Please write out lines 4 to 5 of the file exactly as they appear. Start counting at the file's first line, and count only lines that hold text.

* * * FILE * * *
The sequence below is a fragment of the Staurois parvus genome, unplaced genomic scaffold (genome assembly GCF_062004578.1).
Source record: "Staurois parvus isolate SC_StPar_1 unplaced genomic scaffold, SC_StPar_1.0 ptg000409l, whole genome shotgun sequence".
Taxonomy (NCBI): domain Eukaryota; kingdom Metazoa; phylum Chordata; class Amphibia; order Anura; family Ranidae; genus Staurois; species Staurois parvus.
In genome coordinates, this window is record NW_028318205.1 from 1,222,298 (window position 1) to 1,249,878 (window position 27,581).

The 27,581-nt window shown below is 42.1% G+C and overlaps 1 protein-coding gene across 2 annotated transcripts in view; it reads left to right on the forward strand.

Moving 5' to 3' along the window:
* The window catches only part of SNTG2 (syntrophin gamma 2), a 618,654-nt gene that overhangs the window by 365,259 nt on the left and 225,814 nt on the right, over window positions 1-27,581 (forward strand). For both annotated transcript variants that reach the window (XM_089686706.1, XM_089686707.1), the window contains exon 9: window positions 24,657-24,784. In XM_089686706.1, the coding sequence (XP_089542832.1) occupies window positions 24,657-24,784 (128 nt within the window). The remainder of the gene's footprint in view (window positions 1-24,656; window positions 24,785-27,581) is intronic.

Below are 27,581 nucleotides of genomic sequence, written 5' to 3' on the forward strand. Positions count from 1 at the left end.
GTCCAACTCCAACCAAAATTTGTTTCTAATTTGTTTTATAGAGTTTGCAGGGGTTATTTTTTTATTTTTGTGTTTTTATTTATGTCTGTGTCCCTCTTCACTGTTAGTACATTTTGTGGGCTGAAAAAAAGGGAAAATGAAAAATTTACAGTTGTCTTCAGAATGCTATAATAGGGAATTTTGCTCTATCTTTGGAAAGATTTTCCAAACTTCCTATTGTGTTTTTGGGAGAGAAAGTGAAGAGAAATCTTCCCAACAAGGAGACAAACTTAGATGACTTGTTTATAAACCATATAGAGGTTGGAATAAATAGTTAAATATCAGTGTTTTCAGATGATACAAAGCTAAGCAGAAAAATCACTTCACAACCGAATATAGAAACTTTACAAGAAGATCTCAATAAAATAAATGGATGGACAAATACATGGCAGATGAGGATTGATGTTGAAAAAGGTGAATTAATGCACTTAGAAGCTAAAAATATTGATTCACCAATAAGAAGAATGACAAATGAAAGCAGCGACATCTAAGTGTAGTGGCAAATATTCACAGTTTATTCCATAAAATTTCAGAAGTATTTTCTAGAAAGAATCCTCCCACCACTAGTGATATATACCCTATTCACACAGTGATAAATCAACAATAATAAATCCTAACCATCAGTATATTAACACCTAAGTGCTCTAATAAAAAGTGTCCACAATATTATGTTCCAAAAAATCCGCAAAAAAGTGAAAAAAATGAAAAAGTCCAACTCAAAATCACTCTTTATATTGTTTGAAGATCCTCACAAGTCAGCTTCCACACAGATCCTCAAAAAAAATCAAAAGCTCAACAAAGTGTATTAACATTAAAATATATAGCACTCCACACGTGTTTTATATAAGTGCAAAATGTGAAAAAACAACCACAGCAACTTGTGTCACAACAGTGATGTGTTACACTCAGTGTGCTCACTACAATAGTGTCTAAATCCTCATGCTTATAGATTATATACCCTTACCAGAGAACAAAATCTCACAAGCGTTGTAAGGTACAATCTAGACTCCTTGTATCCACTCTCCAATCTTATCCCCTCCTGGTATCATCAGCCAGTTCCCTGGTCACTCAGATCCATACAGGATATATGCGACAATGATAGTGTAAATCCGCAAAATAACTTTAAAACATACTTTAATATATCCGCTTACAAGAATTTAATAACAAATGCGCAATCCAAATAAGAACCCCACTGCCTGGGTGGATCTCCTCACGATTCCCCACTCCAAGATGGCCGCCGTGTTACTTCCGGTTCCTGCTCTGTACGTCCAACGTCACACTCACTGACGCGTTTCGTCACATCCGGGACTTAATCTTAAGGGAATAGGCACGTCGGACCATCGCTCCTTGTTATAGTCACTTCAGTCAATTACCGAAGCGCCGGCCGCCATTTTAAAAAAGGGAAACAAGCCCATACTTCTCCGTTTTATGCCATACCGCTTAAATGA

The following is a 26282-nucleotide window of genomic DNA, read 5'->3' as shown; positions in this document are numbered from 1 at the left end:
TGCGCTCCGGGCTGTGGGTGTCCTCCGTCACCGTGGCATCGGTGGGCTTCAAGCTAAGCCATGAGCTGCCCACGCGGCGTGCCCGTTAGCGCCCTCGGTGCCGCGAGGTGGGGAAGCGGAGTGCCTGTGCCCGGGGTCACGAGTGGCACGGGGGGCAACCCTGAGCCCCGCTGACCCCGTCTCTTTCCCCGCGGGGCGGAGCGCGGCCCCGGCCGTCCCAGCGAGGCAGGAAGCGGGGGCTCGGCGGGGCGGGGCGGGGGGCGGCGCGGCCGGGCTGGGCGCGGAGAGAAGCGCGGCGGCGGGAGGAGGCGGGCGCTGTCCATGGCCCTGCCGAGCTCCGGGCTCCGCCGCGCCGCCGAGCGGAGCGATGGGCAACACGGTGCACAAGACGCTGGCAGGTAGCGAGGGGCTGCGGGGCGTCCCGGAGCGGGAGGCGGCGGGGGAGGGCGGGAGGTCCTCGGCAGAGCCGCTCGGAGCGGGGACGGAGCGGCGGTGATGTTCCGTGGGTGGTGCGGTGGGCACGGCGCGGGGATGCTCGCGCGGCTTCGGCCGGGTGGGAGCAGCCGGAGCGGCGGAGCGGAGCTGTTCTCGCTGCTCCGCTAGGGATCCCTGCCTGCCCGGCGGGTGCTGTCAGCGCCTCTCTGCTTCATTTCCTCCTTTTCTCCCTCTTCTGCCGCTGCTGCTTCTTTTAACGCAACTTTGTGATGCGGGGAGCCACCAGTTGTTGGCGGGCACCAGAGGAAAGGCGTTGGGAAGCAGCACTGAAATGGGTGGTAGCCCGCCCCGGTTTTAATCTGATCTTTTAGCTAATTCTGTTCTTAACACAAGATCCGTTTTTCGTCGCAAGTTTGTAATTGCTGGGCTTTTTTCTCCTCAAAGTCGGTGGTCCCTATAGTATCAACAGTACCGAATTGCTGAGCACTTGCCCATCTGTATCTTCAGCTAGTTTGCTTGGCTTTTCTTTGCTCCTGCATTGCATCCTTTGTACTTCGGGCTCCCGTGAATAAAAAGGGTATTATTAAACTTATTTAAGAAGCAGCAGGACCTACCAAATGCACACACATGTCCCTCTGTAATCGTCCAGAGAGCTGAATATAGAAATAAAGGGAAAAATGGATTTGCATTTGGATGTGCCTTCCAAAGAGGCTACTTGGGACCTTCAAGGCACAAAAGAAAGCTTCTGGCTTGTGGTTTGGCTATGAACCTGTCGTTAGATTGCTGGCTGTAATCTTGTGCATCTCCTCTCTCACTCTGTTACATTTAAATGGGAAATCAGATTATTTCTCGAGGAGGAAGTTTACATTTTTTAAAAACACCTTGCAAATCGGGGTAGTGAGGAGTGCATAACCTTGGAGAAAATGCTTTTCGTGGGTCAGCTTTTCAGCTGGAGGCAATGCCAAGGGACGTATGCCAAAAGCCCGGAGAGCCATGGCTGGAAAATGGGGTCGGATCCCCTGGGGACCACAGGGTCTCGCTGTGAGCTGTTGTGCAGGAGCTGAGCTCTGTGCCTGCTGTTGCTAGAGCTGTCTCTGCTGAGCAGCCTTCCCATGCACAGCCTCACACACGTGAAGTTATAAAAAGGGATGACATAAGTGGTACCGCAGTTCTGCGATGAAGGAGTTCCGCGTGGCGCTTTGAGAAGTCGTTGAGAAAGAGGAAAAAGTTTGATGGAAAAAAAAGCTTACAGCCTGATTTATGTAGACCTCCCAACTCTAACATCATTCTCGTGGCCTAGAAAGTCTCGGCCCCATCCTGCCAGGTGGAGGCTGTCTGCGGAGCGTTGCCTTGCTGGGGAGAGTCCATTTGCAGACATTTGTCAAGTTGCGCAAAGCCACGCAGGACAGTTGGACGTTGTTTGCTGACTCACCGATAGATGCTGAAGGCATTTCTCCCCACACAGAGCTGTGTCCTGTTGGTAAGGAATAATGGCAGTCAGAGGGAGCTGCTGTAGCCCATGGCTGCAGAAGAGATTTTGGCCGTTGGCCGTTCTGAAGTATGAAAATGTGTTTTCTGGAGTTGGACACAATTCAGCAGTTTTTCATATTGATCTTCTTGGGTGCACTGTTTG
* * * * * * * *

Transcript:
In genome coordinates, this window is record NW_028318205.1 from 1,222,298 (window position 1) to 1,249,878 (window position 27,581).

The 27,581-nt window shown below is 42.1% G+C and overlaps 1 protein-coding gene across 2 annotated transcripts in view; it reads left to right on the forward strand.